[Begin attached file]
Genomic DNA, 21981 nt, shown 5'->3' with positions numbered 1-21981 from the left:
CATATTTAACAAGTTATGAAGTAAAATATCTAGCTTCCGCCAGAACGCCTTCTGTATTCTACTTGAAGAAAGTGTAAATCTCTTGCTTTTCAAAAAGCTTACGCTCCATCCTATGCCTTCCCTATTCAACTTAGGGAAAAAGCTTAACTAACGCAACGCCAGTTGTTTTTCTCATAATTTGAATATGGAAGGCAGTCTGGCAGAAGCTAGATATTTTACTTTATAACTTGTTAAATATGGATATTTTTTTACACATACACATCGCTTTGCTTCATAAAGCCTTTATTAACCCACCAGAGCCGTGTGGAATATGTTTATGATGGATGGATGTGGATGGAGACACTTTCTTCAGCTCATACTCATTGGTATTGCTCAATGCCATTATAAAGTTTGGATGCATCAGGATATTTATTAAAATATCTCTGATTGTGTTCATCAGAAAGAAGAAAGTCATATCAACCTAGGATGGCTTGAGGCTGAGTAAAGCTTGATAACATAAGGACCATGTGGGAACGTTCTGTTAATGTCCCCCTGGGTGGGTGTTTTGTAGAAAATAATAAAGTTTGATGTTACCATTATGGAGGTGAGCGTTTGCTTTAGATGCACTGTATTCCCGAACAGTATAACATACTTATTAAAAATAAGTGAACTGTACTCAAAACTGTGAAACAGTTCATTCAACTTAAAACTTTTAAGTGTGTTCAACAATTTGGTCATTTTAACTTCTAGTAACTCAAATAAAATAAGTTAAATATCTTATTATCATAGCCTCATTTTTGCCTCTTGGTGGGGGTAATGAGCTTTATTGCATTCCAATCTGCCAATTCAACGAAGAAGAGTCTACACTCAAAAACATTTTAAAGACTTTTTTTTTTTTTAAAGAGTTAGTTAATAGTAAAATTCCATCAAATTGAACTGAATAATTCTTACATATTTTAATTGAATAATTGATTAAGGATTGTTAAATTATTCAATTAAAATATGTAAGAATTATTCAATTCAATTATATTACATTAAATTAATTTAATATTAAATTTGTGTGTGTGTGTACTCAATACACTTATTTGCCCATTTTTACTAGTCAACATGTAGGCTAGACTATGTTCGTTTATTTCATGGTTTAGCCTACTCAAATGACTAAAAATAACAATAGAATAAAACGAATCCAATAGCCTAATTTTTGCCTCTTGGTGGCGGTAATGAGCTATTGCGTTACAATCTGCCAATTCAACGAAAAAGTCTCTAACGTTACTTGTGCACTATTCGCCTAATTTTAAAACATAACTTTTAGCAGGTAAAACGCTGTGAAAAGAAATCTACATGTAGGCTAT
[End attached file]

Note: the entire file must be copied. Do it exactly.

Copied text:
Genomic DNA, 21981 nt, shown 5'->3' with positions numbered 1-21981 from the left:
CATATTTAACAAGTTATGAAGTAAAATATCTAGCTTCCGCCAGAACGCCTTCTGTATTCTACTTGAAGAAAGTGTAAATCTCTTGCTTTTCAAAAAGCTTACGCTCCATCCTATGCCTTCCCTATTCAACTTAGGGAAAAAGCTTAACTAACGCAACGCCAGTTGTTTTTCTCATAATTTGAATATGGAAGGCAGTCTGGCAGAAGCTAGATATTTTACTTTATAACTTGTTAAATATGGATATTTTTTTACACATACACATCGCTTTGCTTCATAAAGCCTTTATTAACCCACCAGAGCCGTGTGGAATATGTTTATGATGGATGGATGTGGATGGAGACACTTTCTTCAGCTCATACTCATTGGTATTGCTCAATGCCATTATAAAGTTTGGATGCATCAGGATATTTATTAAAATATCTCTGATTGTGTTCATCAGAAAGAAGAAAGTCATATCAACCTAGGATGGCTTGAGGCTGAGTAAAGCTTGATAACATAAGGACCATGTGGGAACGTTCTGTTAATGTCCCCCTGGGTGGGTGTTTTGTAGAAAATAATAAAGTTTGATGTTACCATTATGGAGGTGAGCGTTTGCTTTAGATGCACTGTATTCCCGAACAGTATAACATACTTATTAAAAATAAGTGAACTGTACTCAAAACTGTGAAACAGTTCATTCAACTTAAAACTTTTAAGTGTGTTCAACAATTTGGTCATTTTAACTTCTAGTAACTCAAATAAAATAAGTTAAATATCTTATTATCATAGCCTCATTTTTGCCTCTTGGTGGGGGTAATGAGCTTTATTGCATTCCAATCTGCCAATTCAACGAAGAAGAGTCTACACTCAAAAACATTTTAAAGACTTTTTTTTTTTTTAAAGAGTTAGTTAATAGTAAAATTCCATCAAATTGAACTGAATAATTCTTACATATTTTAATTGAATAATTGATTAAGGATTGTTAAATTATTCAATTAAAATATGTAAGAATTATTCAATTCAATTATATTACATTAAATTAATTTAATATTAAATTTGTGTGTGTGTGTACTCAATACACTTATTTGCCCATTTTTACTAGTCAACATGTAGGCTAGACTATGTTCGTTTATTTCATGGTTTAGCCTACTCAAATGACTAAAAATAACAATAGAATAAAACGAATCCAATAGCCTAATTTTTGCCTCTTGGTGGCGGTAATGAGCTATTGCGTTACAATCTGCCAATTCAACGAAAAAGTCTCTAACGTTACTTGTGCACTATTCGCCTAATTTTAAAACATAACTTTTAGCAGGTAAAACGCTGTGAAAAGAAATCTACATGTAGGCTAT